5 keys to building a post-pandemic business
Business building sounds fundamental—and it is. But many large incumbents struggle to do it with consistent success, creating openings for disrupters to thrive.
Incumbents are keenly aware of the need to act faster and more boldly. What they often lack are rigorous processes to proactively explore what’s coming next, assess value propositions, and rapidly test-and-learn their way to new, scalable business ideas. It’s actually not about chasing the latest trend or shiny object—or reflexively rejecting anything with a whiff of hype. It’s about unlocking practical insights that guide sustained investment in scalable ideas uniquely suited to your company.
The firms getting it right think of business building as an experimentation machine that drives innovation and growth. It starts with identifying game-changing trends and thinking deeply about how they will alter markets, shift customer behavior, and create new profit pools. We see several that are gaining increasing attention, offering strong potential for business building in the years ahead.
What: The fundamental insight behind circularity is that waste should be treated as an asset. This includes both physical waste, which is generated during production and distribution or at the end of a product’s life, and capacity waste, the great stretches of time that most products go unused (think about the car sitting in your garage). Eliminating both kinds of waste helps companies use resources more sustainably and trim costs. But it can also offer opportunities to create new business models.
Why now: Circularity isn’t new, but it is experiencing fresh tailwinds. Consumer, investor, and government concern over climate change is pushing companies to use resources more sustainably. And geopolitical uncertainty—Ukraine and China being exhibits A and B—threatens raw material supply. Not surprisingly, this is encouraging more start-ups and large corporations to explore ways to use less and tap the potential value in wasted capacity. Companies like IKEA and Bugaboo are designing products to be more easily repairable, serviceable, and reusable. Others are exploring business models such as leasing or resale to create new consumer solutions that are both circular and profitable.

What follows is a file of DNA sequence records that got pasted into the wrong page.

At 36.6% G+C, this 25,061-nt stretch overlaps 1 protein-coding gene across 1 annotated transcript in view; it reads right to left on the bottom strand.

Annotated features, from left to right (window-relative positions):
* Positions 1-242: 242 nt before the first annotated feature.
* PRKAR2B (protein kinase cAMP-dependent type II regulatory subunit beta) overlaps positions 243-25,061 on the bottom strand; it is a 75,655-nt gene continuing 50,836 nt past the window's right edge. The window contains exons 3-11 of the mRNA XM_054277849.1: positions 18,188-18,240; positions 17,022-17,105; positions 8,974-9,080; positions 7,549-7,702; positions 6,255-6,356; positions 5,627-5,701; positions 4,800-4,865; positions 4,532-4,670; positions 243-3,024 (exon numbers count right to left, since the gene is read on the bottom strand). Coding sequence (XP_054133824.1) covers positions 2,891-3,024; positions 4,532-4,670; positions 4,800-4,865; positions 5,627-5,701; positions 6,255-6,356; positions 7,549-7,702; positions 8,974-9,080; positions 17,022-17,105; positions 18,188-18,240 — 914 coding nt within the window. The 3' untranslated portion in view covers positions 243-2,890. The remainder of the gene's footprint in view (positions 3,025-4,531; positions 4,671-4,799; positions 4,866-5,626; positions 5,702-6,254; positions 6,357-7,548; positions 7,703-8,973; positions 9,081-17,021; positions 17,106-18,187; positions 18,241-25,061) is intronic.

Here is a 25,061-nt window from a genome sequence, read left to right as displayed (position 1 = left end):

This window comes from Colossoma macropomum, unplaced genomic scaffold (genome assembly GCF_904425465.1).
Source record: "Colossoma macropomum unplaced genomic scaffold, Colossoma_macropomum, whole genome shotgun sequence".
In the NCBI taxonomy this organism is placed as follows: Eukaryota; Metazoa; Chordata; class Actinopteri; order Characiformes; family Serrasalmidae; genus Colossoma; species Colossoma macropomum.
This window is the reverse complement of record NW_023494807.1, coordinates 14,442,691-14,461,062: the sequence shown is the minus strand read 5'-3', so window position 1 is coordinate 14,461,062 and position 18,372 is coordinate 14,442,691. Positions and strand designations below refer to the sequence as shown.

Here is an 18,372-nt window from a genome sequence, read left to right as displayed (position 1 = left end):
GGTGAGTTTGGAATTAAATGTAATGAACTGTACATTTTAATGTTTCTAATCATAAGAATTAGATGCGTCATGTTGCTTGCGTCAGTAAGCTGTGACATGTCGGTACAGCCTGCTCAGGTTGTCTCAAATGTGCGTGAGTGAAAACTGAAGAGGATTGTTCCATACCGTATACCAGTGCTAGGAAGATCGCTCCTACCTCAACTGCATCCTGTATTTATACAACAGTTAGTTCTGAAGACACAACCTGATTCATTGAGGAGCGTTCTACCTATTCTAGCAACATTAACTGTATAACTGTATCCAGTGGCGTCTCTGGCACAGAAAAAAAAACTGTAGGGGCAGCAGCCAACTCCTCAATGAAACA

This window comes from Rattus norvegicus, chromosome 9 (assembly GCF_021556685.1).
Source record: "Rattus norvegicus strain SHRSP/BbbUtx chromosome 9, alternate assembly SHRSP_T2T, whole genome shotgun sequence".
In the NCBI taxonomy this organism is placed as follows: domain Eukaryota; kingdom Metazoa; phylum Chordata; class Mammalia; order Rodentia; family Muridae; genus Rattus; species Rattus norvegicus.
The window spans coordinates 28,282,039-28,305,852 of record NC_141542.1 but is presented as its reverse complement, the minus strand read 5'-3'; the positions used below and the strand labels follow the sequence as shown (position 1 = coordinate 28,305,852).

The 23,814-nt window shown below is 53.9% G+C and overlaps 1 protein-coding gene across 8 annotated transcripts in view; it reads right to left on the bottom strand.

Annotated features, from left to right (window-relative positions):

What’s working: While circular models are emerging in sectors ranging from automotive to beverages, fashion is seeing a clear spike of innovation. Catering to luxury brand consumers who buy something, wear it a few times, and move on, secondhand apparel sites like The RealReal have emerged to give fashionistas a place to monetize their overstuffed closets. Fashion houses (which have in the past destroyed unsold products to protect brand scarcity) are responding by finding ways to upcycle returns into new products or resell “preloved” items. That has spawned another site called Archive, which is working with A-list brands like Oscar de la Renta, Cuyana, and The North Face to create online marketplaces for used merchandise. Galeries Lafayette in Paris has also opened a section for high-end secondhand merchandise.
What: Trillion-dollar losses in cryptocurrencies? The collapse of so-called stablecoins? Looks like the digital asset fad has hit the wall, right? Don’t count on it. Companies and investors who ignore the emergence of blockchain, or distributed database technology, do so at their peril. There’s no doubt crypto and NFTs are both volatile and rife with hype and speculation. But early blockchain applications are also providing proof of concept for the development of the key foundational infrastructure that will ultimately support broader adoption.